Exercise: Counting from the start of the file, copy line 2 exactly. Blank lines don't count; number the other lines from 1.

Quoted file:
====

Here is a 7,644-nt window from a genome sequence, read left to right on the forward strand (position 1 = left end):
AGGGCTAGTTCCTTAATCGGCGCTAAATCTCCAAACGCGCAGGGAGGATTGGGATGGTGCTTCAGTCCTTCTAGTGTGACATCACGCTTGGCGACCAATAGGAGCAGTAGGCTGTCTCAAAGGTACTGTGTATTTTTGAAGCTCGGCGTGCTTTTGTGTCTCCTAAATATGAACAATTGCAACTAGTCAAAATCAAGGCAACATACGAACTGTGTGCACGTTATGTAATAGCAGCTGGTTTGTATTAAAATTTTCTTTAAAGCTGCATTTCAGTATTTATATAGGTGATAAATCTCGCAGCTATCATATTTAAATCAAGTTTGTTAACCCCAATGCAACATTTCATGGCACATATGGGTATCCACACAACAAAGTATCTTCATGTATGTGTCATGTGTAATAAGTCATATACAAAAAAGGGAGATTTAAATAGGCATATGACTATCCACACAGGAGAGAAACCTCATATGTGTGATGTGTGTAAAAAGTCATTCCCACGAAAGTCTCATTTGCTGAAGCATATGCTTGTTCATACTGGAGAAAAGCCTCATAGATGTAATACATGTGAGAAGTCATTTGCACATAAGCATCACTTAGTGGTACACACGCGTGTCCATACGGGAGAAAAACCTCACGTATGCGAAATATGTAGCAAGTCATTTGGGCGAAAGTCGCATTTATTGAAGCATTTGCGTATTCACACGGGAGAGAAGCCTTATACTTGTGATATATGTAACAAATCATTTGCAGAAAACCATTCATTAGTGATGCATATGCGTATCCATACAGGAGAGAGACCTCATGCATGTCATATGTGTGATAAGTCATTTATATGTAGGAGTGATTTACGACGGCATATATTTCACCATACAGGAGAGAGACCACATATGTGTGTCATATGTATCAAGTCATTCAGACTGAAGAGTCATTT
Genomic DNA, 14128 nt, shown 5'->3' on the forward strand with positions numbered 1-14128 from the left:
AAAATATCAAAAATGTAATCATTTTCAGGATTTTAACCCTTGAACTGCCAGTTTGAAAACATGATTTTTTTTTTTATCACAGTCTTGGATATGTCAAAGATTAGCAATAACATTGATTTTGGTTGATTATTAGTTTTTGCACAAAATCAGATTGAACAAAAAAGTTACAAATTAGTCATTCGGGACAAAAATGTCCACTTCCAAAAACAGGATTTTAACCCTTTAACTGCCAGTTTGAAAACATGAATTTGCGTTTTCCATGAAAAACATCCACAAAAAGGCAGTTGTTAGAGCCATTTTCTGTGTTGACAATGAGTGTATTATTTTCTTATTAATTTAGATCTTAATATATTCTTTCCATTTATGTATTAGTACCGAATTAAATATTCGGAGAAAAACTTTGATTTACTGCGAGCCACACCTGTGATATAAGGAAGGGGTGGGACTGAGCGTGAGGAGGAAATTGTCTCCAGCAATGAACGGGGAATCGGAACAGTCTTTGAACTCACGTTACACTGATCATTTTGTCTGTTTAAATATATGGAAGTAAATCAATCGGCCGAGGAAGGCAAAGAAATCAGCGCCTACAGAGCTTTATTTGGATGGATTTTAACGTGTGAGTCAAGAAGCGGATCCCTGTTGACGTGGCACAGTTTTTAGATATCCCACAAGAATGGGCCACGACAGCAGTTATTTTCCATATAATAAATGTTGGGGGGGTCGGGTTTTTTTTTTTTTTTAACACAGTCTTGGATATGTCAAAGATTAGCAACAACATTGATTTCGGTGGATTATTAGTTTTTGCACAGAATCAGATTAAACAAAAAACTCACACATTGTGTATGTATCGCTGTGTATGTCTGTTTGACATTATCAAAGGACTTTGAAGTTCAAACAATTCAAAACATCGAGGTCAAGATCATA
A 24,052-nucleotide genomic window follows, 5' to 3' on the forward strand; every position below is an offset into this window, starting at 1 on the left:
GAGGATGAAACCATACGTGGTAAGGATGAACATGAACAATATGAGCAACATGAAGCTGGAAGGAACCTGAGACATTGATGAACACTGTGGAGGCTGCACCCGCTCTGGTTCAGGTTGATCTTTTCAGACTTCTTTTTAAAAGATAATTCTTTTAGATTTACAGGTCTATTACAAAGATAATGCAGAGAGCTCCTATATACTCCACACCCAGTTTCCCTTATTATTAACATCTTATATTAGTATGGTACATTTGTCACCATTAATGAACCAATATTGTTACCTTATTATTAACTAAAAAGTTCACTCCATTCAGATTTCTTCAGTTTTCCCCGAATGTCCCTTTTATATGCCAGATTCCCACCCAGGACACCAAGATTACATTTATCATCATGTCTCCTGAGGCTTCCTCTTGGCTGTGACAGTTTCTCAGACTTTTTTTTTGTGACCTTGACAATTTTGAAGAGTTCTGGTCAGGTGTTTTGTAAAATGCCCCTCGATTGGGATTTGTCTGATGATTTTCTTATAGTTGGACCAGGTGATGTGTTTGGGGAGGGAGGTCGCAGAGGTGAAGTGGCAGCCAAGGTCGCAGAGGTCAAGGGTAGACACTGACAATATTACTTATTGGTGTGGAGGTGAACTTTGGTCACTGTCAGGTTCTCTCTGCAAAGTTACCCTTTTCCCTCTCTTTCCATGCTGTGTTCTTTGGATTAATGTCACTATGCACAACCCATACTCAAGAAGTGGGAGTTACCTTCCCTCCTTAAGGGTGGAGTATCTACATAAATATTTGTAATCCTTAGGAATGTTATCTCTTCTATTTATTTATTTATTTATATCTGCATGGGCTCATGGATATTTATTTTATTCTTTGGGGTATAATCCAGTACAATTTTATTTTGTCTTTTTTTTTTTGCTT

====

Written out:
AGGGCTAGTTCCTTAATCGGCGCTAAATCTCCAAACGCGCAGGGAGGATTGGGATGGTGCTTCAGTCCTTCTAGTGTGACATCACGCTTGGCGACCAATAGGAGCAGTAGGCTGTCTCAAAGGTACTGTGTATTTTTGAAGCTCGGCGTGCTTTTGTGTCTCCTAAATATGAACAATTGCAACTAGTCAAAATCAAGGCAACATACGAACTGTGTGCACGTTATGTAATAGCAGCTGGTTTGTATTAAAATTTTCTTTAAAGCTGCATTTCAGTATTTATATAGGTGATAAATCTCGCAGCTATCATATTTAAATCAAGTTTGTTAACCCCAATGCAACATTTCATGGCACATATGGGTATCCACACAACAAAGTATCTTCATGTATGTGTCATGTGTAATAAGTCATATACAAAAAAGGGAGATTTAAATAGGCATATGACTATCCACACAGGAGAGAAACCTCATATGTGTGATGTGTGTAAAAAGTCATTCCCACGAAAGTCTCATTTGCTGAAGCATATGCTTGTTCATACTGGAGAAAAGCCTCATAGATGTAATACATGTGAGAAGTCATTTGCACATAAGCATCACTTAGTGGTACACACGCGTGTCCATACGGGAGAAAAACCTCACGTATGCGAAATATGTAGCAAGTCATTTGGGCGAAAGTCGCATTTATTGAAGCATTTGCGTATTCACACGGGAGAGAAGCCTTATACTTGTGATATATGTAACAAATCATTTGCAGAAAACCATTCATTAGTGATGCATATGCGTATCCATACAGGAGAGAGACCTCATGCATGTCATATGTGTGATAAGTCATTTATATGTAGGAGTGATTTACGACGGCATATATTTCACCATACAGGAGAGAGACCACATATGTGTGTCATATGTATCAAGTCATTCAGACTGAAGAGTCATTT